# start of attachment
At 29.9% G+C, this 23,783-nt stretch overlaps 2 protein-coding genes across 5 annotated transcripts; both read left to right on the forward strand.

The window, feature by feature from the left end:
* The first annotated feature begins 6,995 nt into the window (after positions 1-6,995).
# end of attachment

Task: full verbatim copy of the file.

At 29.9% G+C, this 23,783-nt stretch overlaps 2 protein-coding genes across 5 annotated transcripts; both read left to right on the forward strand.

The window, feature by feature from the left end:
* The first annotated feature begins 6,995 nt into the window (after positions 1-6,995).